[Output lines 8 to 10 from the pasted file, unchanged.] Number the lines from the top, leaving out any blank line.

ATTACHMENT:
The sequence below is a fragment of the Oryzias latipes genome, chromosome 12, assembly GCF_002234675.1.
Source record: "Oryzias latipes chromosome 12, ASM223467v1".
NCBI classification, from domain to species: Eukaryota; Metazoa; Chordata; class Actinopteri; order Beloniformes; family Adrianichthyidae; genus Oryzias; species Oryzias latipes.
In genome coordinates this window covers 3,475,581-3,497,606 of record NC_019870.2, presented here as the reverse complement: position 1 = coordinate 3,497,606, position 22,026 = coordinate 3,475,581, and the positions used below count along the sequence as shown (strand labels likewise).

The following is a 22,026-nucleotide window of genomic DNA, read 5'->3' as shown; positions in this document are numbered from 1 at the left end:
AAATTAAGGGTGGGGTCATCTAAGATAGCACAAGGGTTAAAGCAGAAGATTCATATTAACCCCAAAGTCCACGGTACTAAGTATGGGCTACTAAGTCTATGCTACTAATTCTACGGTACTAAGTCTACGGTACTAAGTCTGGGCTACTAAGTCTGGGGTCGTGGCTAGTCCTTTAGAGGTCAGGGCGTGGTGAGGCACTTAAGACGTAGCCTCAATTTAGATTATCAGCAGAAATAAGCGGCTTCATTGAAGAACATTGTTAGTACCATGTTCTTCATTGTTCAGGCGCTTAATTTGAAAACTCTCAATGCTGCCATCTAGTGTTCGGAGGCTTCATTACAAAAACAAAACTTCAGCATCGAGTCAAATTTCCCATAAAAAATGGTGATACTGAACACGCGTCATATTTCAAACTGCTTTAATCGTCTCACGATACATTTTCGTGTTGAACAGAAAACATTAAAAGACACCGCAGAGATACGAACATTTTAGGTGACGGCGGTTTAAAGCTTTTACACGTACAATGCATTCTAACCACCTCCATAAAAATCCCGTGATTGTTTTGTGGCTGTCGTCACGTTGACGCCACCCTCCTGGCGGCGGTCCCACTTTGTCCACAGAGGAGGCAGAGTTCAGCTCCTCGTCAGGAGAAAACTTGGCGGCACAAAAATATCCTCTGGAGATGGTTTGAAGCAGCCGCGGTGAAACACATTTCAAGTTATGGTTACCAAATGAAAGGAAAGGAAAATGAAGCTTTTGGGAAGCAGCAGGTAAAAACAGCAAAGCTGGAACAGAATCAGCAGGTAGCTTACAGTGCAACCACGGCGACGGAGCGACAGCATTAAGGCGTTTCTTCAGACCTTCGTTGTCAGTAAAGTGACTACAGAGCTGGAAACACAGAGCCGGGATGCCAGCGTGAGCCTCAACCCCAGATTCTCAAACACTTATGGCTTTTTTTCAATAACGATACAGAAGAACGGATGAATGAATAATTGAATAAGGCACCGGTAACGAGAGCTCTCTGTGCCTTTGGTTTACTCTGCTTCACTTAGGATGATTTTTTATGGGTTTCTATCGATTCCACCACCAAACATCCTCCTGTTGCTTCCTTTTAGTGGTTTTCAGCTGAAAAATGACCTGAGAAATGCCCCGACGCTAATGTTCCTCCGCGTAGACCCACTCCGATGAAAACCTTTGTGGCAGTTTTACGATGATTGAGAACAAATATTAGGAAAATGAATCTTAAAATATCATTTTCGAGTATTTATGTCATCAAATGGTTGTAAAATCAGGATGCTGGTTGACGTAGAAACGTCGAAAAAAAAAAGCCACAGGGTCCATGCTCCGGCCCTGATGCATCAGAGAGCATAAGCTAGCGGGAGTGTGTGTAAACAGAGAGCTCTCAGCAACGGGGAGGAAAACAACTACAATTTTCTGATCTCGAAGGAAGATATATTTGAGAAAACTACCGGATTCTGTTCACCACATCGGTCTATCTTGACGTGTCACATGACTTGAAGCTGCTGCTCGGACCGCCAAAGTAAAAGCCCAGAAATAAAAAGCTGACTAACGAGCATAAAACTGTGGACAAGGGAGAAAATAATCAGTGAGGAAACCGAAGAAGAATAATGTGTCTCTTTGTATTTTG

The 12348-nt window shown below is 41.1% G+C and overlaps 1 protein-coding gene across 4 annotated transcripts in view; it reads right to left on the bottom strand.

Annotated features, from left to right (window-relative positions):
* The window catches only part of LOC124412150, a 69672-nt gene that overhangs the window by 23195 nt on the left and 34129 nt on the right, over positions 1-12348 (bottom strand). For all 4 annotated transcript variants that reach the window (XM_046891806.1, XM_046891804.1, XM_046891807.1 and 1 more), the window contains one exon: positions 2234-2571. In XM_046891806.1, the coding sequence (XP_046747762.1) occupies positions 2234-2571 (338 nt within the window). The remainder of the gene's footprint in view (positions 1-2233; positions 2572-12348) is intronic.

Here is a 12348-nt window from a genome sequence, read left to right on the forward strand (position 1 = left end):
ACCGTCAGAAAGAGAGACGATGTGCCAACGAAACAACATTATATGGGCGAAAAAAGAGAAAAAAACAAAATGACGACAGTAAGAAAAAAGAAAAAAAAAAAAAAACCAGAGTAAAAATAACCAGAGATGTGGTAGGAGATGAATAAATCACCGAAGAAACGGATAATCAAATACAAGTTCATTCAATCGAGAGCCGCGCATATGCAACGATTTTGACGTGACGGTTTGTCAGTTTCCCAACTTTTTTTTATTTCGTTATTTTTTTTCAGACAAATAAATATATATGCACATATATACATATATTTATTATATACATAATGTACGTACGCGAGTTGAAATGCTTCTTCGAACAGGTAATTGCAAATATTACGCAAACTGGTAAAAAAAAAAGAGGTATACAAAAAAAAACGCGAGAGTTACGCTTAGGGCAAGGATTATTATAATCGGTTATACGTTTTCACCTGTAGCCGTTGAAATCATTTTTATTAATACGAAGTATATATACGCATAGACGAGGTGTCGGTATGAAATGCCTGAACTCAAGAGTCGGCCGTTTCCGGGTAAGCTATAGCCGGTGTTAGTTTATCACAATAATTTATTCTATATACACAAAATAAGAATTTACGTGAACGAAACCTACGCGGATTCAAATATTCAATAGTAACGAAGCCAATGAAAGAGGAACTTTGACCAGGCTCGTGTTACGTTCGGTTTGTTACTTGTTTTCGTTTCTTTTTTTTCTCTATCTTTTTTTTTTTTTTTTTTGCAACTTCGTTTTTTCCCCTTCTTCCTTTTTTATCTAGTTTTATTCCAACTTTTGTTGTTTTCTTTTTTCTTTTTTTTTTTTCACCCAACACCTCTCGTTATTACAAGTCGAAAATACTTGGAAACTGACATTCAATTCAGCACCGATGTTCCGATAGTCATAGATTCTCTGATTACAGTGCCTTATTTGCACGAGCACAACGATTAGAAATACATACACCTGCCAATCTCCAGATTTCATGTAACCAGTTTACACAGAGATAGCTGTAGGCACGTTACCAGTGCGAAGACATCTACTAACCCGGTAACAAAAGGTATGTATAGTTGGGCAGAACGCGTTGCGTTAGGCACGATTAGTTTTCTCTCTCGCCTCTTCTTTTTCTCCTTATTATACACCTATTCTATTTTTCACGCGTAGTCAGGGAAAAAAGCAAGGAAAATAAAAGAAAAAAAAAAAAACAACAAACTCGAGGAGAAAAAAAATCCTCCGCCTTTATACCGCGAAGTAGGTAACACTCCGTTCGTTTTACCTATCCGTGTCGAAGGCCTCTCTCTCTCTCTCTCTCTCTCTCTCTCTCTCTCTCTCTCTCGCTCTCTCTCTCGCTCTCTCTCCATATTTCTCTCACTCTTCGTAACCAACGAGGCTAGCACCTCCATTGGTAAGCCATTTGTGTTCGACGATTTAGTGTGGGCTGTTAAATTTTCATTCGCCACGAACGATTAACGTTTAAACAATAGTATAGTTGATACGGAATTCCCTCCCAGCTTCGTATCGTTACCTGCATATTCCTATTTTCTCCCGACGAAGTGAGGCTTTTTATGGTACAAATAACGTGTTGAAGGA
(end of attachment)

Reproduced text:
Annotated features, from left to right (window-relative positions):
* The window catches only part of LOC124412150, a 69672-nt gene that overhangs the window by 23195 nt on the left and 34129 nt on the right, over positions 1-12348 (bottom strand). For all 4 annotated transcript variants that reach the window (XM_046891806.1, XM_046891804.1, XM_046891807.1 and 1 more), the window contains one exon: positions 2234-2571. In XM_046891806.1, the coding sequence (XP_046747762.1) occupies positions 2234-2571 (338 nt within the window). The remainder of the gene's footprint in view (positions 1-2233; positions 2572-12348) is intronic.

Here is a 12348-nt window from a genome sequence, read left to right on the forward strand (position 1 = left end):